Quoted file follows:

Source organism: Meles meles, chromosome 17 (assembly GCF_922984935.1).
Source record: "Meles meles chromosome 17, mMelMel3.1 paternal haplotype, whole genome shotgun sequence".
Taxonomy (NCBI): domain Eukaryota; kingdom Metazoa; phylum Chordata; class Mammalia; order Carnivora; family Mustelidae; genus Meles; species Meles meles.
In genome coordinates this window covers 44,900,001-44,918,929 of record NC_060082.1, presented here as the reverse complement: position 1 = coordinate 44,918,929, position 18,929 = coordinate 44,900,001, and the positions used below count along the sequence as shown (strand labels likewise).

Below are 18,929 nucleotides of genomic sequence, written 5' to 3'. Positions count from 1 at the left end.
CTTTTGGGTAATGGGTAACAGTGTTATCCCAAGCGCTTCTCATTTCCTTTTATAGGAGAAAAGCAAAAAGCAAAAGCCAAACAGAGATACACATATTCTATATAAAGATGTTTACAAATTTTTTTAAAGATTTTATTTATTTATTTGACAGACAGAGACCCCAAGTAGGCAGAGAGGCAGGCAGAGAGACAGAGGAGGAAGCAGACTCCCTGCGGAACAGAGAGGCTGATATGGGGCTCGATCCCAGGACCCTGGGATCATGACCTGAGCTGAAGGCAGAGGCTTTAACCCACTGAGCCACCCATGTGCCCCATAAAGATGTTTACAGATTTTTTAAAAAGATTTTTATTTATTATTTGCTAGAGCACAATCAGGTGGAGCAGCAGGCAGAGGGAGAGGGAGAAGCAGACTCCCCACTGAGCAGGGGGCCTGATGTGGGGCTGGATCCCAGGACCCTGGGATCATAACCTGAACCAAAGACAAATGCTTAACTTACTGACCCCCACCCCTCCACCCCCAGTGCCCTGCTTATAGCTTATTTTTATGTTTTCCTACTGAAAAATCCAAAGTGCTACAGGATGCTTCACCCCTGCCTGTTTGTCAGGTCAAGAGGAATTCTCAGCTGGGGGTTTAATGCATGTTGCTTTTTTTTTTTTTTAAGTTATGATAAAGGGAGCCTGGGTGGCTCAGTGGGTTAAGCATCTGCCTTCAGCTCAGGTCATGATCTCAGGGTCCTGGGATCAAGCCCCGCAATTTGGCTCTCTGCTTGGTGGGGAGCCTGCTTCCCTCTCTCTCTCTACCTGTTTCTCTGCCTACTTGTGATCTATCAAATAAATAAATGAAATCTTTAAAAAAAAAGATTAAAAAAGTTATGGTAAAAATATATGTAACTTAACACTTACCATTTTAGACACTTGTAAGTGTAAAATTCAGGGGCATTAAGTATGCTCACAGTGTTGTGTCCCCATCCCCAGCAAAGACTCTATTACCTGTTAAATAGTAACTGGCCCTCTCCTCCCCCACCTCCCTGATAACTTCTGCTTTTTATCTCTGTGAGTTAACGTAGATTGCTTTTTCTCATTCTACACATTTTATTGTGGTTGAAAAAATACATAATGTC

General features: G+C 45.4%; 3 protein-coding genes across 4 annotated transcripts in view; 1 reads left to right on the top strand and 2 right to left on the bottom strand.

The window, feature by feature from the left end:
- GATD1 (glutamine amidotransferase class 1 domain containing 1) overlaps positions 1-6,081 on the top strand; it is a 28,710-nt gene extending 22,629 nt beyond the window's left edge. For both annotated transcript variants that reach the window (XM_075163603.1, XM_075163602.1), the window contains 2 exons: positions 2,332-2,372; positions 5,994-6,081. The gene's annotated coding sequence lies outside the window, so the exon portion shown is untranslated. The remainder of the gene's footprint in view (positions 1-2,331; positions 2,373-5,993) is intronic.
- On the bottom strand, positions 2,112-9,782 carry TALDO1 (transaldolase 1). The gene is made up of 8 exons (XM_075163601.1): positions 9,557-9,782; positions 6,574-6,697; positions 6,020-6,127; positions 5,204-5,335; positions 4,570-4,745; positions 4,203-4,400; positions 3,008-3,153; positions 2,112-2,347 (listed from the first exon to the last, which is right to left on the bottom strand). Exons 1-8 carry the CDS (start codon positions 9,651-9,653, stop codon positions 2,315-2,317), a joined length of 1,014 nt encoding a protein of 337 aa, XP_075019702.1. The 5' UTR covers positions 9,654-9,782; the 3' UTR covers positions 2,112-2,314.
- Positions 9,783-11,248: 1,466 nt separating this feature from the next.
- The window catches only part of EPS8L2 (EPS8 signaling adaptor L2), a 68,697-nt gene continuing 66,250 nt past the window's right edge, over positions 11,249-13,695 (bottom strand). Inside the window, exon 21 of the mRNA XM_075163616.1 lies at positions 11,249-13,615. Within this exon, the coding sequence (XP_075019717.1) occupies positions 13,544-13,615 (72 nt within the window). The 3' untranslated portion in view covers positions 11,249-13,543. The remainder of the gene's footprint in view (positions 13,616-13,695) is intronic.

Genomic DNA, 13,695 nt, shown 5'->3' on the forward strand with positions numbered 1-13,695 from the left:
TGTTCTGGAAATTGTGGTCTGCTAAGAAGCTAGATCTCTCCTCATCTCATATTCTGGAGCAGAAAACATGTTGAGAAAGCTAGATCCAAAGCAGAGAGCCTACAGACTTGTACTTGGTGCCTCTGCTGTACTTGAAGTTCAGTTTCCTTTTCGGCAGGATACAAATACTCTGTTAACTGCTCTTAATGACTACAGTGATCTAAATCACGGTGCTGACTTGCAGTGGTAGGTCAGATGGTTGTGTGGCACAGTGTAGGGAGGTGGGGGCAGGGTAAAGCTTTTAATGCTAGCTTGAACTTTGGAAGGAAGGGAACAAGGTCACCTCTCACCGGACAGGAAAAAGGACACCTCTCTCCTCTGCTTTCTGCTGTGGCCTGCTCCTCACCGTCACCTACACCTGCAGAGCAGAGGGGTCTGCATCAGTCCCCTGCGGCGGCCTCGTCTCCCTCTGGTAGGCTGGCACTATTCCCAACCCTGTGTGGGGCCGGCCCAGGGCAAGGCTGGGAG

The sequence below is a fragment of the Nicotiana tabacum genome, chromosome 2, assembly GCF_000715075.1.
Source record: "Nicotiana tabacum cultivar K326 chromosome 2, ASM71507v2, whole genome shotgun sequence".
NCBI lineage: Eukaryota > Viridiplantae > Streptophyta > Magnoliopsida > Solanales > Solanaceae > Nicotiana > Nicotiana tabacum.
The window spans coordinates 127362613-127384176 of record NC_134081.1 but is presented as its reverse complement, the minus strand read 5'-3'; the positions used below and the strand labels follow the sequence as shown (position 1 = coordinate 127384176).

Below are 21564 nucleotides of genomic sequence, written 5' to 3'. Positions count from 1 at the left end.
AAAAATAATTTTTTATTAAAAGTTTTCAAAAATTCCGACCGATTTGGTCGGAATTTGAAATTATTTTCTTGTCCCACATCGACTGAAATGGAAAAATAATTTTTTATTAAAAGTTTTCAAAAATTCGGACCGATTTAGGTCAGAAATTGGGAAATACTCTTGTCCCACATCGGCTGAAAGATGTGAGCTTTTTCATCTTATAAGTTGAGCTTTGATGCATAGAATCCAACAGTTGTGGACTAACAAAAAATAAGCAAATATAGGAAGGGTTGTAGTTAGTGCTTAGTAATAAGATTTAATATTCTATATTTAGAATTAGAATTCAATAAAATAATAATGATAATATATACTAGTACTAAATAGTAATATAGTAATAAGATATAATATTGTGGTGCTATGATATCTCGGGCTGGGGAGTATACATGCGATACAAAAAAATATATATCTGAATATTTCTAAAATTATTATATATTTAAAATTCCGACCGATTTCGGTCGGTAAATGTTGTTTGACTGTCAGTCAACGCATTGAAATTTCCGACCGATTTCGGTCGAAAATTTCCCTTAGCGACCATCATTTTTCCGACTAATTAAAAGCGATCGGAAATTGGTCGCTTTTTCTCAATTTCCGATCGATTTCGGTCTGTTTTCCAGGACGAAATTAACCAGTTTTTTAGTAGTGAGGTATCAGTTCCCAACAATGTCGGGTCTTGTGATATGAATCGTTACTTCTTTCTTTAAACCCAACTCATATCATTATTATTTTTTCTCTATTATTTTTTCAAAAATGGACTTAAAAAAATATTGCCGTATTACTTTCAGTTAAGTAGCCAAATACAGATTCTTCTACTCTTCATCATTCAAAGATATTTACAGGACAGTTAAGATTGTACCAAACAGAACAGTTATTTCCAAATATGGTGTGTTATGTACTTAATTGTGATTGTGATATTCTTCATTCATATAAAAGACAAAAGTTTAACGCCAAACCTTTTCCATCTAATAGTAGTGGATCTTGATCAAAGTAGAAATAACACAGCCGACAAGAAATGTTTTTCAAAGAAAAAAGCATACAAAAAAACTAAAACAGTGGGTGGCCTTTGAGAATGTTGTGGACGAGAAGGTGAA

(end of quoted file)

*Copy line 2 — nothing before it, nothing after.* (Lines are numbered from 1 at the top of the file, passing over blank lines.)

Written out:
Source record: "Meles meles chromosome 17, mMelMel3.1 paternal haplotype, whole genome shotgun sequence".